It is a position of humility. It is a position in which you need to be grateful to God. Given my very humble background, when you have the unique, rare opportunity to serve over 20 million citizens, the biggest African city in the world, a city that is projected to be the rising sign of modern Africa, I think you need to wake up every day and be thankful to God with the opportunity and ask God to give you every energy that you require to be able to serve them. For me, it is really around understanding what the social contract with my citizens is. I have done almost 90 percent of my time. I count it every day. Every day I review and ask myself, how well have I done? So, for me, it is a measurement that I give myself every day.

I understand that you have a responsibility to your citizens. You have a zeal, will, commitment and integrity to put on the table and that is what gives me the motivation. I will give you a simple example. There are some telephones that I see in the morning and get scared to pick up because the guys on the other side are not calling to tell me good morning, they are calling to tell me that a container just fell off. They are calling to tell me that there is a fire incident and I need to get up. I need to encourage them and give them clear instructions on how we need to clear and deal with that issue. And these are some of the things that continue to keep you going.

What are Tinubu’s chances, especially in Lagos State?
 We are confident Lagos is an APC state and you can see the APC government doing everything to ensure that we meet the yearning and aspirations of the citizens of the state. Asiwaju’s chances in Lagos are very bright; extremely very bright but we will not leave anything to chance. We would continue to engage people. We will not say that we are about one side of the divide; it is inclusive. We will ensure that we give in the very best right to every Nigerian that is possible for him to reach out to.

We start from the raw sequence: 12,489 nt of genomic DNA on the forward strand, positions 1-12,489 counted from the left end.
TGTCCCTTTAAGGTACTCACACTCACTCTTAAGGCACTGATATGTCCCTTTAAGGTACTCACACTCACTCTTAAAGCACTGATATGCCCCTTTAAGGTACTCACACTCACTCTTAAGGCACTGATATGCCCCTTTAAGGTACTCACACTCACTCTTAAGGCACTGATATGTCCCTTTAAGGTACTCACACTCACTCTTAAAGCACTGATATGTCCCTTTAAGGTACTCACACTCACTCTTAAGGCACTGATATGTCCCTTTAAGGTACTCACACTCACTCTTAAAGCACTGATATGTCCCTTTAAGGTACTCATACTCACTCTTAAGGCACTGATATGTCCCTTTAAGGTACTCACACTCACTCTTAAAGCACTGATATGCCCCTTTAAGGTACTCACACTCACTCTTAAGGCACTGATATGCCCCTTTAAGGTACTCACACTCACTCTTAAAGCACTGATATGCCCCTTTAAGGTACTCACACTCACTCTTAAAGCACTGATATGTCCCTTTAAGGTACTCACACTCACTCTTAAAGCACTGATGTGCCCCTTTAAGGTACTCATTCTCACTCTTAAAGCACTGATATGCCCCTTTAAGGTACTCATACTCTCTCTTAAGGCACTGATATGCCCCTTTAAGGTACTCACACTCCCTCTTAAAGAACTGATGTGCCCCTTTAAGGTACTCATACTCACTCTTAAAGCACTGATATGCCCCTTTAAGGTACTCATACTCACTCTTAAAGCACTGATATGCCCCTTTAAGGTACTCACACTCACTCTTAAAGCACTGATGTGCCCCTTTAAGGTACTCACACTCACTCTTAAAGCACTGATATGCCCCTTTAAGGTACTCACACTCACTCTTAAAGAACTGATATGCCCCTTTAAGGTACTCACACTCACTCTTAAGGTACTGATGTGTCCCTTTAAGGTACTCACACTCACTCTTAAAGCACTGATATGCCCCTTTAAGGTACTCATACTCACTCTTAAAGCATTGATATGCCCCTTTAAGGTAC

What is your relationship with Babatunde Fashola?
It is very cordial. I still spoke to him four days ago. He is my leader; he is my boss. He is a Surulere boy like myself. We knew ourselves way back.
Government spends so much money on commissioning of projects, is it not possible to reduce the cost of the funfare?
I will give you a simple example. In one-day offline, we commissioned 15 brand new school buildings and I did not need to leave a venue for me to go around commissioning the projects. It was the teachers and the pupils in those schools that did the commissioning themselves and I was in one location with just a few of us there and we commissioned 15 projects. There are several roads that we never commissioned that people have started using. We just want the citizens to understand and take over the assets and use them very well.

What is the update on the blue and red lines rail project?
 We have completed Phase I of the Blue line and the news that I am going to pass on is that Mr. President himself will be coming later in the month to officially commission the Blue line. Phase I of the blue line is from Mile 2 to Marina. There are five stations on that corridor, we have finished it and it is completed. We have seen the new trains and additional trains are in the ports; they are going to be cleared this week and you will see them before the end of the month. So, we are ready. It is a rail that is running on electricity, which is for climate change.
Will it not be disrupted by failure of power supply?
 We have Independent Power Project (IPP) and it is going to be dedicated to it. It is an intra-city train with air conditioners, meaning that we understand that we have load to carry. When Mr. President comes, we are starting Phase II immediately and Phase II is from Mile 2 all the way to Okokomaiko. The beauty of that one is that it is in the middle as well; the right of way is there. It will be done quicker and faster because it is not elevated like the first one. It is at grid level, so we will finish it in no time.
The Red line for me is the one that my heart beats a lot for because of the level of infrastructure that the Red line will do and we will complete it. By the way, we got only few months until May 29 this year, which is the date that I signed with Lagosians. We will finish it in our first term. The Red line is from Oyingbo all the way to Agbado. Agbado is actually in Ogun State and we extended it because we wanted to catch all of the traffic to make it viable. It is on the old rail corridor. We build our own with the Federal Government doing Lagos-Ibadan. So, they will leave from Ebute-Metta, go straight to Agege, and get out of Lagos but we will start from Oyingbo. We will do Ebute Metta, Yaba, Ilupeju, Mushin, Ikeja, Agege, Ayoola Cooker, Iju, and then Agbado. It is a whole stretch.

What are the measures you have put in place for emergency interventions for the rail line?
Inside the trains themselves they have CCTV cameras. We are not going to rush to start operations next week or the next two weeks, we are going to ensure that we can carry you free of charge. We will invite you one day and you will go with other stakeholders on a free ride to experience how you embark or disembark, how to use the turnstiles, and how you use your card. You are going to feel the entire terminal. It is an experience. You come into a station terminal, it is supposed to be an experience where you have cafes and viewing centers; all of that will be installed with CCTV cameras.